When Is a Parent Getting Scammed in CA Elder Abuse?
We have all seen television commercials for products aimed at the elderly population for financial products, questionable charitable organizations, unnecessary appliances, and other goods and services which seem to offer older individuals little more than an opportunity to be separated from their money. And that doesn’t include radio commercials, billboards, and even door-to-door salespeople. On top of this, many invitations made to elderly persons to participate in get-rich-quick schemes or other shady business dealings come not from strangers but rather family members, “friends,” and other individuals who have made personal connections with an elderly person. California state law provides numerous consumer protections to individuals, and elderly persons in particular are protected from financial abuse by California’s Elder Abuse and Dependent Adult Civil Protection Act. But when is bad business/consumer decision by a parent or other elderly person simply a case of “let the buyer beware” and when does it rise to the level of financial elder abuse?
Defining Elder Financial Abuse in California
To prove a claim of elder abuse against a defendant for the purposes of obtaining a financial recovery under California law, either of the following must be shown:
- A defendant took, appropriated, obtained, or retained real or personal property of an elderly person (65 or older) for a wrongful use or with intent to defraud, or assisted another person in doing so; or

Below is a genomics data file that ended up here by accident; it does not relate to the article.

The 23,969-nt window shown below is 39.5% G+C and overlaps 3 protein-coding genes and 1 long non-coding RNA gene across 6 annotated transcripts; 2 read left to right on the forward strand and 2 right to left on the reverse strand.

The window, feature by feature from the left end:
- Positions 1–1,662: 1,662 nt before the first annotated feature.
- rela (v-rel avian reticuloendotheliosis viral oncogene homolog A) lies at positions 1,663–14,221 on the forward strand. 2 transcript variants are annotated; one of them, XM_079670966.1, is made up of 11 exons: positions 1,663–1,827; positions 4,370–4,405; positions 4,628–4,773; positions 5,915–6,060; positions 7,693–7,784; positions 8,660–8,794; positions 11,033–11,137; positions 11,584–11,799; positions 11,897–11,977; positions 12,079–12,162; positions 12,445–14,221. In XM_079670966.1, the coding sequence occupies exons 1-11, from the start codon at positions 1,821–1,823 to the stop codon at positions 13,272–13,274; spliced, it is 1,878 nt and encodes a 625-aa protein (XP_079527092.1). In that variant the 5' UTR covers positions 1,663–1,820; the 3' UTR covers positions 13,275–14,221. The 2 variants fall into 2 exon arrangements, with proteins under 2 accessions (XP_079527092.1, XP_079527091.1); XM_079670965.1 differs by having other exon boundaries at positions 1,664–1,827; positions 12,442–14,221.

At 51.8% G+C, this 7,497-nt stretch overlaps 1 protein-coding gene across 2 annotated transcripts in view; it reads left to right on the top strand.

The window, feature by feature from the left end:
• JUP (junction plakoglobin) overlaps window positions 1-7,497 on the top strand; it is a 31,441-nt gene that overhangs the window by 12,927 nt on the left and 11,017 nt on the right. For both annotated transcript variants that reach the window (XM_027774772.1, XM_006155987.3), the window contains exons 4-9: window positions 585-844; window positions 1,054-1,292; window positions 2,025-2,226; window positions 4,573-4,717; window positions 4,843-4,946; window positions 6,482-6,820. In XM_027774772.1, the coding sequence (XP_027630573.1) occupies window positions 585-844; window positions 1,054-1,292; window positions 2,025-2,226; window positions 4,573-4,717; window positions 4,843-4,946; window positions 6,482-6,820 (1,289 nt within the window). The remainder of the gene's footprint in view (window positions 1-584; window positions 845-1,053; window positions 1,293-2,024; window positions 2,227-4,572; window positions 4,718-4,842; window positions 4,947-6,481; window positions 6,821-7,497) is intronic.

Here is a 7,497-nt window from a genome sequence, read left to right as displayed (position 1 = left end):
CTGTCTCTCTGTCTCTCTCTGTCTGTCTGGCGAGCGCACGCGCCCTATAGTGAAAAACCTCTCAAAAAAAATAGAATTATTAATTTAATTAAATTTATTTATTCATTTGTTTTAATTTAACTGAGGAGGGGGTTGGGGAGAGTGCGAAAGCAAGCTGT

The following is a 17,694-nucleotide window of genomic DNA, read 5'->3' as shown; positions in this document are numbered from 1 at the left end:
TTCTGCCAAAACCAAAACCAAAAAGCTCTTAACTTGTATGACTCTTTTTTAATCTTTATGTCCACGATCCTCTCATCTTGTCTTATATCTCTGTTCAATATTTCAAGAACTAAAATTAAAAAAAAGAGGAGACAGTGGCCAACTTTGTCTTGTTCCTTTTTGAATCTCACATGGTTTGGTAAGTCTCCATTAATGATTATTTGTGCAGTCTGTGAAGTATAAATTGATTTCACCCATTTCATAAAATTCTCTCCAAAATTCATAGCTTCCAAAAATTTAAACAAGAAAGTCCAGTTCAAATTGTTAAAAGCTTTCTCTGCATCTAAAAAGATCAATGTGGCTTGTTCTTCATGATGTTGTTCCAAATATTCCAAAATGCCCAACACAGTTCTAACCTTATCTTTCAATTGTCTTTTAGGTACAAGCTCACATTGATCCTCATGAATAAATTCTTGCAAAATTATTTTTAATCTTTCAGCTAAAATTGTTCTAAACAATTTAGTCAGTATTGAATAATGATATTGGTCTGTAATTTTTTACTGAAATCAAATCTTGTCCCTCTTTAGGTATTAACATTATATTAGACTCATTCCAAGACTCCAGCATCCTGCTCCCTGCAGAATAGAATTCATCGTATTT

- A defendant took, appropriated, obtained, or retained real or personal property of an elderly person through undue influence
The courts can find that a defendant wrongfully took an elderly person’s property even where the elderly person voluntarily entered into an agreement with or made a donation to the defendant, if the defendant had an intent to defraud to elderly person or used undue influence over the elderly person to secure the agreement or donation. Undue influence is defined in California as using “excessive persuasion that causes another person to act…by overcoming that person’s free will.”
Potential Examples of Elder Financial Abuse
While the above legal standards for elder financial abuse are flexible and require a fact-intensive analysis of both the elderly person and the potential defendant to determine whether a jury might determine financial abuse occurred, potential examples of elder financial abuse include:
- A sales company intentionally selling a product to an elderly person for a use that is either nonexistent or unnecessary to the person’s stated needs
- A door-to-door salesperson using coercive tactics to get an elderly person with limited mental faculties to buy a service, regardless of its merits
- A charitable organization soliciting contributions from an elderly person for charitable services that are not provided as represented
Taking Legal Action Against Financial Elder Abuse
If you suspect a parent or other elderly person in California has fallen victim to financial elder abuse, you can take steps to protect the elderly person and potentially recover monetary damages from the parties that allowed the abuse to occur by working with an experienced California elder abuse attorney.
At McCune Wright Arevalo, LLP, our legal team is on the side of elder abuse victims and their families. Our attorneys have recovered over $500 million for our clients. If you suspect that you or a family member have been a victim of elder abuse, please contact McCune Wright Arevalo, LLP today to schedule a free consultation.